5 Suggestions for New Badges on Foursquare

Since TECH 621, I have become addicted to Foursquare and the apps surrounding it. I’ve been on it for roughly 9 months now, and I wouldn’t mind unlocking more badges. Not to mention, I also appreciate the snarky taglines that the badges have. The badges make Foursquare fun and exciting, and I sometimes wish there were more. So here’s my 5 suggestions:

1. The Roadside Warrior.

This badge would be intended for those who travel to roadside attractions. I think it would be really cool to have a badge that would include small attractions on the side of the highway. We know that during the summer people tend to travel, and visit these tourist traps. Traveling is something that I like to show off to friends, and there’s no better way than with my Foursquare Badges. Perhaps the tagline for this badge would have some reference from Mad Max?

2. The Brewmaster’s Quest

Microbreweries have become increasingly popular in the past few years. Although there are badges for the amount of time you’ve been out to bars, I think it would be interesting to have a badge that recognizes when a user checks-in to 5 different breweries. As the number of micro-brewers increase, it might be a way for Foursquare to give the industry a hat-tip.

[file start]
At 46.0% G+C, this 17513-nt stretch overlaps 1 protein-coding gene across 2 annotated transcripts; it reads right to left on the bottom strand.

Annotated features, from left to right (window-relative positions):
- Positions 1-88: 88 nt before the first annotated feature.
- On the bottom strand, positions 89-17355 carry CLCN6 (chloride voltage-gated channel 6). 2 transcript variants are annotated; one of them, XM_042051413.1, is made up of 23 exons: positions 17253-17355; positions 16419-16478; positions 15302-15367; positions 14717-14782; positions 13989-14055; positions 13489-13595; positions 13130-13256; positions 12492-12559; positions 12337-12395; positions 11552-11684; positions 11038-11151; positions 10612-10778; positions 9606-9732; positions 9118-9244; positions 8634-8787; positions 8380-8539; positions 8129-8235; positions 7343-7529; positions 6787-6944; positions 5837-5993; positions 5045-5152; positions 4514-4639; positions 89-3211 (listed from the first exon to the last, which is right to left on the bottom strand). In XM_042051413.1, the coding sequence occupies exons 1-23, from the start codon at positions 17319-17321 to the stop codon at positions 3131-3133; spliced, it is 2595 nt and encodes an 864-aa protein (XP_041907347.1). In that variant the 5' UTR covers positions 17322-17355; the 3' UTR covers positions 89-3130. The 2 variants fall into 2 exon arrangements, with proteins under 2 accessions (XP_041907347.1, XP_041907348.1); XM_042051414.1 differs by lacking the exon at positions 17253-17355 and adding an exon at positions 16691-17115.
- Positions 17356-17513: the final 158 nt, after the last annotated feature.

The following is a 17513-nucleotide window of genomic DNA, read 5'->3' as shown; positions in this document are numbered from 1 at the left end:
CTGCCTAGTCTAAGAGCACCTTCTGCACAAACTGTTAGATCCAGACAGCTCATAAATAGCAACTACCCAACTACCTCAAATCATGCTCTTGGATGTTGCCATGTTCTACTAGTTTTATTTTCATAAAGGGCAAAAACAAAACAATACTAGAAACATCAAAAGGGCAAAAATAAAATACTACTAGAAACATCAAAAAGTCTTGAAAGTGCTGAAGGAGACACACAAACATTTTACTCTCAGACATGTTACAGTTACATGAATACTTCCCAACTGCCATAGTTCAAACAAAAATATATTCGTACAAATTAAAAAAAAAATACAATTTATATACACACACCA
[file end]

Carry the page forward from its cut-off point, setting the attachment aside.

3. The Boiler Up Badge

I go to Purdue University, and we definitely have a community of people who use Foursquare. Although I have not checked-in to a swarm here on campus, I have definitely seen buildings that have around 30 people checked in. It would be nice to have some type of Block-P or hammer badge that I could display to my friends.

It might also be nice to mention that IU already has a badge, and who wants to be one-upped by a rival?

4. Mr. Smith’s Goes to the Bureaucracy Badge

It’s a fact of life in most governments that there are places you must go to that are government bureaucracies: the BMV, the Social Security Administration, et al. What would make you happier than just having what you need done within 5 minutes? A Foursquare badge to show everyone that you survived government bureaucracy on multiple occasions.

5. The Mega American

I think there needs to be a badge for people that visit all 50 states in the USA. Granted I’ve only been to roughly 10 while I’ve been on Foursquare, I still want to work towards something. If you can unlock a badge that shows I’ve been to all 50 states, that is something that clearly can be bragged about. How about a bonus of having a Mayorship in each state? It might be nearly impossible, but I think someone could do it.

Posted in Commentary, Humor, Social Media Tools, Uncategorized | 1 Comment

The Potential of SNS Use in Government 2.0: RAA #4


Wills, David and Stuart Reeves (2009). “Facebook as a Political Weapon: Information in Social Networks.” British Politics 4 (2): 265-281.  DOI: 10.1057/bp.2009.3


(Also Available at Purdue)

Purpose of the Research

In today’s political environment in the US and UK, it seems as if every candidate has some semblance of a social media presence. This article primarily focuses on the UK and their politics with respect to data gathering and surveillance in Information Technology. With the rise of web 2.0 and government interest in endeavors using IT, it would be important to evaluate the political relevance and relative “strength” of an SNS as a tool.